Entering his third season of eligibility, the clock is ticking. His ceiling will be determined by how quickly he’s back on the field, or if the Irish staff ultimately decides to save a year of eligibility if that’s what’s needed.

 

 

CRYSTAL BALL

Of all the injuries we tracked this offseason, Watkins’ broken arm seemed the least on the radar, though has a chance to be the most impactful. That Notre Dame’s medical staff is treating it aggressively says something about the player they think they have in Watkins—who Kelly said will be allowed to fight for a starting job once he’s physically able.

I’m no doctor—but that won’t stop me from evaluating Watkins’ progress. And for the most part, I don’t think it’s the best formula for success jumping into the mix with no training camp and limited time to get in shape at the most demanding position on Notre Dame’s roster.

While losing Watkins is a blow—especially with the length of these suspensions unknown—any chance to take a medical redshirt could be huge for Notre Dame’s depth, getting Watkins a chance to redo his junior season, capable of stepping in after Cole Luke departs.

 

2016’s Irish A-to-Z
Josh Adams
Josh Barajas
Alex Bars
Asmar Bilal
Hunter Bivin
Grant Blankenship
Jonathan Bonner
Ian Book
Parker Boudreaux
Miles Boykin
Justin Brent
Devin Butler
Jimmy Byrne
Daniel Cage
Chase Claypool
Nick Coleman
Te’von Coney
Shaun Crawford
Scott Daly
Micah Dew-Treadway
Liam Eichenberg
Jalen Elliott
Nicco Feritta
Tarean Folston
Mark Harrell
Daelin Hayes
Jay Hayes
Tristen Hoge
Corey Holmes
Torii Hunter Jr.
Alizé Jones
Jamir Jones
Jarron Jones
Jonathan Jones
Tony Jones Jr.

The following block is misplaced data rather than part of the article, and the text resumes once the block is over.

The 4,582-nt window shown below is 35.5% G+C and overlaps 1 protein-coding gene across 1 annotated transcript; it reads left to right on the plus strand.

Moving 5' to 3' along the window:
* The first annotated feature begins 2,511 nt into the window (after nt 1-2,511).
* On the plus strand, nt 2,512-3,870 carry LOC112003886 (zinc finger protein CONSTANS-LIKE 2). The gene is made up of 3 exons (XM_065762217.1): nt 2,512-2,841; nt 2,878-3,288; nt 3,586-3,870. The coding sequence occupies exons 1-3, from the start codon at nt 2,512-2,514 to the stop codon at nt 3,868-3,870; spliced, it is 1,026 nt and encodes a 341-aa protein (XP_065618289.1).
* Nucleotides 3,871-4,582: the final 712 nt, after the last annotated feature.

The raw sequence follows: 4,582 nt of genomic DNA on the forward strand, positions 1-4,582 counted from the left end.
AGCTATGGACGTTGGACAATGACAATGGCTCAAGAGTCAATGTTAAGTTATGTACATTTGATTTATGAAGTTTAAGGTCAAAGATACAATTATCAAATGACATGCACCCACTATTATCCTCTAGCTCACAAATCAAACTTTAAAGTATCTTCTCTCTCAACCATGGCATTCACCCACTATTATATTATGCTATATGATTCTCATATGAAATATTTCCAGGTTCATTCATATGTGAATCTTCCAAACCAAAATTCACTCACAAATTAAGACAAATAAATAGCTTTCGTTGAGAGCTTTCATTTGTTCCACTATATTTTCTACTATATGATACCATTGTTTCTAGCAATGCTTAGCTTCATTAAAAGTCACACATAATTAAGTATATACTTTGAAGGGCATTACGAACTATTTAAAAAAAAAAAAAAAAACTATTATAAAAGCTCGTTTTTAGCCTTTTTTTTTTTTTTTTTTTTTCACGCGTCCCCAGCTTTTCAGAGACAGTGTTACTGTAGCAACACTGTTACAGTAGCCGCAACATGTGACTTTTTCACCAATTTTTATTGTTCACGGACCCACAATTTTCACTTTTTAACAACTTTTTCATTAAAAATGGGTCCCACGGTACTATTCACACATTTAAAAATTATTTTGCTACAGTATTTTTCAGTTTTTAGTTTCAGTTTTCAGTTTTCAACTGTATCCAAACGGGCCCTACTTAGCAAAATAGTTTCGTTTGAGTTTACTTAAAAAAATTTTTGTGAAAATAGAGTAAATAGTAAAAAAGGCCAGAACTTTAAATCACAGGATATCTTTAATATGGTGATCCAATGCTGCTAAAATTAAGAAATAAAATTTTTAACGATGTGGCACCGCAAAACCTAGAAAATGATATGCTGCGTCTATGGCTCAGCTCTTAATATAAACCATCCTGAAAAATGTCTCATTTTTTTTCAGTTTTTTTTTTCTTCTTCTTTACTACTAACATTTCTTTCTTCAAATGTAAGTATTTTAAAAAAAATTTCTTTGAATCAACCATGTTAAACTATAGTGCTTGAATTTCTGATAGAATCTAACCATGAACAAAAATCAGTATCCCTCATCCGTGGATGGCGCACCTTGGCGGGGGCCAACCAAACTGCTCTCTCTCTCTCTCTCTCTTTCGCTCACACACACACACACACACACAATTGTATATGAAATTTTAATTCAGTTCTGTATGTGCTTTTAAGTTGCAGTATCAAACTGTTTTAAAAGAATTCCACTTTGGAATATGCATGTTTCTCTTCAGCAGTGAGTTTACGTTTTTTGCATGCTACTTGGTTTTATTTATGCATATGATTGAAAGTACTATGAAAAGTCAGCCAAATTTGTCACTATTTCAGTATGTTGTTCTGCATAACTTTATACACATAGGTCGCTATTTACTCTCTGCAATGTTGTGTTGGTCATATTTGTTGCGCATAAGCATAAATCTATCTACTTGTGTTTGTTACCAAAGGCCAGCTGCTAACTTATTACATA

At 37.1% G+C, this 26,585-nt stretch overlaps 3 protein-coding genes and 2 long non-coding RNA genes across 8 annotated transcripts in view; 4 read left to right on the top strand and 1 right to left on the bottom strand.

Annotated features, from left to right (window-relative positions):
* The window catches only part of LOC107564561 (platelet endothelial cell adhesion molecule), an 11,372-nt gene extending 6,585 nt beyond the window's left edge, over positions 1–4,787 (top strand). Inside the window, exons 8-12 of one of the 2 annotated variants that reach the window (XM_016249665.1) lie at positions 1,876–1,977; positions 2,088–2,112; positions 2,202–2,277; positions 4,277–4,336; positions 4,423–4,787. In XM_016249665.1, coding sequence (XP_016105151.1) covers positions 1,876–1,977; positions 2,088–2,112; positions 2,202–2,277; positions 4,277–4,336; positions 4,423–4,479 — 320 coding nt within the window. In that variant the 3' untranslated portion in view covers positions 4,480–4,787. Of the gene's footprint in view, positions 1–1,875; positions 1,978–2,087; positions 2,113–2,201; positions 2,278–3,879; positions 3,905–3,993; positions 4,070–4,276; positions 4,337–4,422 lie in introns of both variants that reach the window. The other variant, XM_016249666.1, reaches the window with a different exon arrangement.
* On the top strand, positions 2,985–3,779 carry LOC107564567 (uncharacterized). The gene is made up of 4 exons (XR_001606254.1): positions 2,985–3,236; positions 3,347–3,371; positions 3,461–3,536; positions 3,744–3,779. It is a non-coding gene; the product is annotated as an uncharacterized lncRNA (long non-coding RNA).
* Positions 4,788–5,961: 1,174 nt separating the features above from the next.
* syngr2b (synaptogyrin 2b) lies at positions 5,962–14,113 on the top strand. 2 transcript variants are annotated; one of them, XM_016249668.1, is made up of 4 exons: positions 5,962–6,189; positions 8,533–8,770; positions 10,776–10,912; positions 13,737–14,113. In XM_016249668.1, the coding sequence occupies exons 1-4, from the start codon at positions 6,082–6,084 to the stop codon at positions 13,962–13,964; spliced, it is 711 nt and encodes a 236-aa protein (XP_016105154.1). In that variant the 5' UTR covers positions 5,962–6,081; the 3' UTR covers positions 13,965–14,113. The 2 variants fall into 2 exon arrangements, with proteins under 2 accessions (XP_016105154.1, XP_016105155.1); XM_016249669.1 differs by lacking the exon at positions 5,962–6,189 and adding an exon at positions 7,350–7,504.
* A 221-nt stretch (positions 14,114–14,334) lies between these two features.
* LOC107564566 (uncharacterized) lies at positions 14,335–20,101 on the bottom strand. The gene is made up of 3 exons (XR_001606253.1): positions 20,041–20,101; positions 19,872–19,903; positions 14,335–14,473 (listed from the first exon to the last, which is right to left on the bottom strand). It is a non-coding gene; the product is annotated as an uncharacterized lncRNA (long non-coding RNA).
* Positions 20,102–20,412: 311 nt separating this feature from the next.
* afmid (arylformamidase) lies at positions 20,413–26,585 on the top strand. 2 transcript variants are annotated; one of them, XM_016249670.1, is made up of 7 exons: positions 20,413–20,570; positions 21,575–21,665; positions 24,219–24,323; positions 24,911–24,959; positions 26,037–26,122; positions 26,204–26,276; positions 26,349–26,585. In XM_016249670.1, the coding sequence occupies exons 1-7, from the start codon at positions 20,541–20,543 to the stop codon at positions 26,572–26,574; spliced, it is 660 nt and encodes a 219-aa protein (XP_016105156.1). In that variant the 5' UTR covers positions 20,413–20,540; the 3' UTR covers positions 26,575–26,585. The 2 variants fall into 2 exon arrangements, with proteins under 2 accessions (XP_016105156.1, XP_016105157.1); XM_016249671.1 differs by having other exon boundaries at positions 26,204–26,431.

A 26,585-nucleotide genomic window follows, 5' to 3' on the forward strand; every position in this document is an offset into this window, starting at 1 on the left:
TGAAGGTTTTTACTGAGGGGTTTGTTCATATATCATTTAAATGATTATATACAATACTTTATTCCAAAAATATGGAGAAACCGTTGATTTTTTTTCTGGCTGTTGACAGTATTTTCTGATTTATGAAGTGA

Khalid Kareem
DeShone Kizer
Julian Love
Tyler Luatua
Cole Luke
Greer Martini
Jacob Matuska
Mike McGlinchey
Colin McGovern
Deon McIntosh
Javon McKinley
Pete Mokwuah
John Montelus
D.J. Morgan
Nyles Morgan
Sam Mustipher
Quenton Nelson
Tyler Newsome
Adetokunbo Ogundeji
Julian Okwara
James Onwualu
Spencer Perry
Troy Pride Jr.
Max Redfield
Isaac Rochell
Trevor Ruhland
CJ Sanders
Avery Sebastian
John Shannon
Durham Smythe
Equanimeous St. Brown
Kevin Stepherson
Devin Studstill
Elijah Taylor
Brandon Tiassum
Jerry Tillery
Drue Tranquill
Andrew Trumbetti
Donte Vaughn

Walk-on WR Chris Finke awarded scholarship

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Amidst the chaos of a weekend where Notre Dame football players made headlines for the wrong reasons, a good story comes from the ashes. Walk-on wide receiver Chris Finke was awarded a scholarship. The diminutive slot receiver, currently running No. 2 behind CJ Sanders and also a potential returner for the Irish, earned the scholarship on Monday.

News came via social media, where a group of teammates—and the Walk-on Players Union—gave their congratulations.

The 5-foot-9.5, 180-pounder from Archbishop Alter in Kettering, Ohio, has quick become a fan favorite. He’s also made himself a Brian Kelly favorite, earning mention last year for his steady hands and moves as a punt returner and this season for his work in the slot.

“He’s Robby Toma with more speed,” Kelly said during fall camp.

(Never mind his inauspicious introduction to BK, as described by the South Bend Tribune’s Mike Vorel.)

Finke took to social media after the news spread on Monday night with the following comment:

“Grateful. Can’t thank the coaches, staff, my teammates, family, friends, and the Good Lord enough!”

Here’s more instant reaction from teammates past and present.

 

Irish A-to-Z: Donte Vaughn

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It didn’t take long after Donte Vaughn arrived on campus to know that the Irish landed a special prospect in the Memphis native. A long-limbed, athlete with the body of a safety and the cover skills of a cornerback, Vaughn’s freshman season might have pivoted with the dismissal of Max Redfield.

With the Irish short bodies at free safety, it’s reasonable to think the staff will cross-train Vaughn to fill a hole. But even if they don’t, Vaughn is too good to keep off the field as a freshman, a skill-set and attitude that’ll allow Brian VanGorder and Todd Lyght to lean on Vaughn if the situation calls for it.

 

DONTE VAUGHN
6’2″, 200 lbs.
Freshman, No. 35, CB

 

RECRUITING PROFILE